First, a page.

1874 – Speaking in tongues occurred during healing meetings reported in New York

1873 – William H. Doughty and the Gift People of Rhode Island spoke in tongues

1854 – V. P. Simmons and Robert Boyd reported tongue speaking during Moody’s meetings

FURTHER READING:

Church of God (Cleveland, TN)

Azusa Street Revival of 1906

Prior to Azusa Street Revival of 1906

NEW Book – Sassy Southern Appalachian Mountain Cooking (Paperback) – Large Print

April 15, 2018 by  
Filed under Books, Featured, News, Publication, Research

This cookbook includes 60 traditional Appalachian recipes with an emphasis on dishes of the southern mountainous regions. They are classic and basic recipes, but with a sassy southern flare of flavors.

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NEW Book – Tastes of Europe: 104 Traditional Recipes of Bulgaria, France, Germany, Italy, Poland, Russia & More (Paperback)

April 5, 2018 by  
Filed under Books, Featured, Missions, News, Research

Europe has a very rich history and is a place many aspire to visit. To walk its cobblestone streets, see the majesty of the Eiffel Tower or tour the ancient ruins of Rome are only but a few wondrous adventures one can partake in Europe. The tastes of Europe are all the same intriguing. European cuisine is filled with depths of flavor implementing fresh seasonal ingredients while being influenced by hundreds of different cultures and as many years of technique and mastery.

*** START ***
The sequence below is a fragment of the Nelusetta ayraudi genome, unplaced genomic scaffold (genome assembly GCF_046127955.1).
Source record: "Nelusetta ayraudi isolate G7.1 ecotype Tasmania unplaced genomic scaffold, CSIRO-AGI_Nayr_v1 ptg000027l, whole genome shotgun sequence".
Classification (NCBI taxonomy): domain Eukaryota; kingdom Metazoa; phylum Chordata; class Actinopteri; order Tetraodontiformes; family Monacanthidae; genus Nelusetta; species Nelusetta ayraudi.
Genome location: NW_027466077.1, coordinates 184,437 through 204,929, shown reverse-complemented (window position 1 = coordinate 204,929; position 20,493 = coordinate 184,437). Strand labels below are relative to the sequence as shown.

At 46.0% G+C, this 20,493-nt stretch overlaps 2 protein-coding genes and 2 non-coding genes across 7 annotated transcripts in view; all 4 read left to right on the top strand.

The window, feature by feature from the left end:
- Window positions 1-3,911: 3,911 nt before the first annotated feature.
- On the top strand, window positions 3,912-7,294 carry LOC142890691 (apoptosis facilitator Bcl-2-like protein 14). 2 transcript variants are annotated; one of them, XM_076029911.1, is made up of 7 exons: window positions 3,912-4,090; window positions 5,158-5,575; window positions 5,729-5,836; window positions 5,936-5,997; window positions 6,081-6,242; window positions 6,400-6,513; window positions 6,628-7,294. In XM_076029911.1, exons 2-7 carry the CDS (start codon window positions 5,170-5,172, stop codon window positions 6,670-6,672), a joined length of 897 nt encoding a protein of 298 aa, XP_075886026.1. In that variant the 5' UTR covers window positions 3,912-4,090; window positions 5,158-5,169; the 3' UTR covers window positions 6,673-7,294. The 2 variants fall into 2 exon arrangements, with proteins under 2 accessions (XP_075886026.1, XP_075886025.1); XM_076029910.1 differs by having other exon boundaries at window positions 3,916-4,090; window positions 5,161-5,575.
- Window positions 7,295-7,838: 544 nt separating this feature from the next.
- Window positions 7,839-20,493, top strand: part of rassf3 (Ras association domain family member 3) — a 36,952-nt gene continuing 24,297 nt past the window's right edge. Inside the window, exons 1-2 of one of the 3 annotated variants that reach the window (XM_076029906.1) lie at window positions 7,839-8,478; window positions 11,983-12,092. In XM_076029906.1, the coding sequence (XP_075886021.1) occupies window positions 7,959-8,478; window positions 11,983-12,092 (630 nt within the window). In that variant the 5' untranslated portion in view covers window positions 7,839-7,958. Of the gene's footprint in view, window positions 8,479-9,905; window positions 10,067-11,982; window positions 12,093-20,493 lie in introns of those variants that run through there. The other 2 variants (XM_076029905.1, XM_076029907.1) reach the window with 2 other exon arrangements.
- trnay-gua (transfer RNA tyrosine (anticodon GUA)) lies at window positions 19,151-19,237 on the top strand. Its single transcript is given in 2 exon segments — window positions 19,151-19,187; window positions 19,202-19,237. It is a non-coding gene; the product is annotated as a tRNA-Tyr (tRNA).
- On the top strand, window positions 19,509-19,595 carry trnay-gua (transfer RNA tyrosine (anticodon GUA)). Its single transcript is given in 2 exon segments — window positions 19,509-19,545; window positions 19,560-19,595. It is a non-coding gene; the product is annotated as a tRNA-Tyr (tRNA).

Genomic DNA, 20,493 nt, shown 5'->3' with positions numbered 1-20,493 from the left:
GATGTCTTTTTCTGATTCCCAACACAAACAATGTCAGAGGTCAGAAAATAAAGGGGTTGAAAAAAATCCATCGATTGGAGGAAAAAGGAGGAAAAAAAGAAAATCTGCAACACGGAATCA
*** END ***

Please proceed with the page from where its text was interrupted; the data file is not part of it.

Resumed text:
Now you can enjoy this unique culinary culture of intriguing dishes from all over Europe right in the comfort of your own home. From the distinctive desserts of Czechoslovakian Blueberry Bublanina and Lithuanian Poppy Seed Cookies to the heavenly flavors of more traditional meals like Sautéed Sauerkraut with Pork and Mini Meatball Soup, Tastes of Europe includes delicious exciting recipes that are easy for all to prepare. This cookbook features 104 authentic recipes of Europe with an emphasis on Eastern European flavors and Bulgarian cuisine. Among other featured countries are France, Germany, Italy, Poland and Russia.

Some of these dishes are distant relatives to ones found in ancient Roman manuscripts believed to have been compiled in the late 4th or early 5th century AD. Others are among those far before the time of Christ. With nearly every dish comes a story and custom. This cookbook attempts to preserve these century year old stories for many years to come so they can continue to be passed down.